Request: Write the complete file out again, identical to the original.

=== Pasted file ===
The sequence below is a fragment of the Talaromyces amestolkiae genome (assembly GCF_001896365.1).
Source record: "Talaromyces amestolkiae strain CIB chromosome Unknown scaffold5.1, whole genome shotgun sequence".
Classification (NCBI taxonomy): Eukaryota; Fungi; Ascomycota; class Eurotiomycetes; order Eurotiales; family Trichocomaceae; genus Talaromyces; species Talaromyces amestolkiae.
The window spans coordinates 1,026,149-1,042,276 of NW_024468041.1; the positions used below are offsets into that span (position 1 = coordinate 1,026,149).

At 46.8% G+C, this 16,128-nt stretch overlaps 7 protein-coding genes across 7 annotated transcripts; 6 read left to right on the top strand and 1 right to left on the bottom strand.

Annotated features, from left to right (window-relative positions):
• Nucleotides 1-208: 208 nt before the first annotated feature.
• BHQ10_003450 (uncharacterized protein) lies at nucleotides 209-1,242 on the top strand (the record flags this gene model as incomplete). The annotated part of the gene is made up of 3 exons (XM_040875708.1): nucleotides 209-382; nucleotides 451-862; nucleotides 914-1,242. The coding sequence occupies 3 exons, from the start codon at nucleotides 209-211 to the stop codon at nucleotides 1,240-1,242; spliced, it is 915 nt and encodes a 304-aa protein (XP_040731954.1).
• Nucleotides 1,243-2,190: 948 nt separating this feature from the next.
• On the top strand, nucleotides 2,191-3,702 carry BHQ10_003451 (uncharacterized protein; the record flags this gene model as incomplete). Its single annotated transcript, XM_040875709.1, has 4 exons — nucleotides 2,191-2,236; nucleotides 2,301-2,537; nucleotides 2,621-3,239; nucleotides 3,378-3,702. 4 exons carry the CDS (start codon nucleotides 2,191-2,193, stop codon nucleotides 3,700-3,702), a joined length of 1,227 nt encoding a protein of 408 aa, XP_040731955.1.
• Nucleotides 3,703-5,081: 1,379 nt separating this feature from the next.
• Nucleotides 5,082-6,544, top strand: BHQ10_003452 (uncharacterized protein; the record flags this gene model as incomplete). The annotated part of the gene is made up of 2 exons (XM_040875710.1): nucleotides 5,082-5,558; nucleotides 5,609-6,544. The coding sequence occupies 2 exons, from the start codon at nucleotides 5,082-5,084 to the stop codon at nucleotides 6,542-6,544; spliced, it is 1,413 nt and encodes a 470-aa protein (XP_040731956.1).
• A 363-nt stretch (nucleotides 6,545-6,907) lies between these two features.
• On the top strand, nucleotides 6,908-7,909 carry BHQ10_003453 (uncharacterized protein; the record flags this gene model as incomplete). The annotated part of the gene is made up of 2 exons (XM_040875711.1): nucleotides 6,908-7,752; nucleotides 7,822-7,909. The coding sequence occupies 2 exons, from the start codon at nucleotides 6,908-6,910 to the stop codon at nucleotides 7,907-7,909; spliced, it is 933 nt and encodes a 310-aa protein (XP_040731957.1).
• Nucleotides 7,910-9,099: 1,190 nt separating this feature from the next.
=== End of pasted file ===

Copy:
The sequence below is a fragment of the Talaromyces amestolkiae genome (assembly GCF_001896365.1).
Source record: "Talaromyces amestolkiae strain CIB chromosome Unknown scaffold5.1, whole genome shotgun sequence".
Classification (NCBI taxonomy): Eukaryota; Fungi; Ascomycota; class Eurotiomycetes; order Eurotiales; family Trichocomaceae; genus Talaromyces; species Talaromyces amestolkiae.
The window spans coordinates 1,026,149-1,042,276 of NW_024468041.1; the positions used below are offsets into that span (position 1 = coordinate 1,026,149).

At 46.8% G+C, this 16,128-nt stretch overlaps 7 protein-coding genes across 7 annotated transcripts; 6 read left to right on the top strand and 1 right to left on the bottom strand.

Annotated features, from left to right (window-relative positions):
• Nucleotides 1-208: 208 nt before the first annotated feature.
• BHQ10_003450 (uncharacterized protein) lies at nucleotides 209-1,242 on the top strand (the record flags this gene model as incomplete). The annotated part of the gene is made up of 3 exons (XM_040875708.1): nucleotides 209-382; nucleotides 451-862; nucleotides 914-1,242. The coding sequence occupies 3 exons, from the start codon at nucleotides 209-211 to the stop codon at nucleotides 1,240-1,242; spliced, it is 915 nt and encodes a 304-aa protein (XP_040731954.1).
• Nucleotides 1,243-2,190: 948 nt separating this feature from the next.
• On the top strand, nucleotides 2,191-3,702 carry BHQ10_003451 (uncharacterized protein; the record flags this gene model as incomplete). Its single annotated transcript, XM_040875709.1, has 4 exons — nucleotides 2,191-2,236; nucleotides 2,301-2,537; nucleotides 2,621-3,239; nucleotides 3,378-3,702. 4 exons carry the CDS (start codon nucleotides 2,191-2,193, stop codon nucleotides 3,700-3,702), a joined length of 1,227 nt encoding a protein of 408 aa, XP_040731955.1.
• Nucleotides 3,703-5,081: 1,379 nt separating this feature from the next.
• Nucleotides 5,082-6,544, top strand: BHQ10_003452 (uncharacterized protein; the record flags this gene model as incomplete). The annotated part of the gene is made up of 2 exons (XM_040875710.1): nucleotides 5,082-5,558; nucleotides 5,609-6,544. The coding sequence occupies 2 exons, from the start codon at nucleotides 5,082-5,084 to the stop codon at nucleotides 6,542-6,544; spliced, it is 1,413 nt and encodes a 470-aa protein (XP_040731956.1).
• A 363-nt stretch (nucleotides 6,545-6,907) lies between these two features.
• On the top strand, nucleotides 6,908-7,909 carry BHQ10_003453 (uncharacterized protein; the record flags this gene model as incomplete). The annotated part of the gene is made up of 2 exons (XM_040875711.1): nucleotides 6,908-7,752; nucleotides 7,822-7,909. The coding sequence occupies 2 exons, from the start codon at nucleotides 6,908-6,910 to the stop codon at nucleotides 7,907-7,909; spliced, it is 933 nt and encodes a 310-aa protein (XP_040731957.1).
• Nucleotides 7,910-9,099: 1,190 nt separating this feature from the next.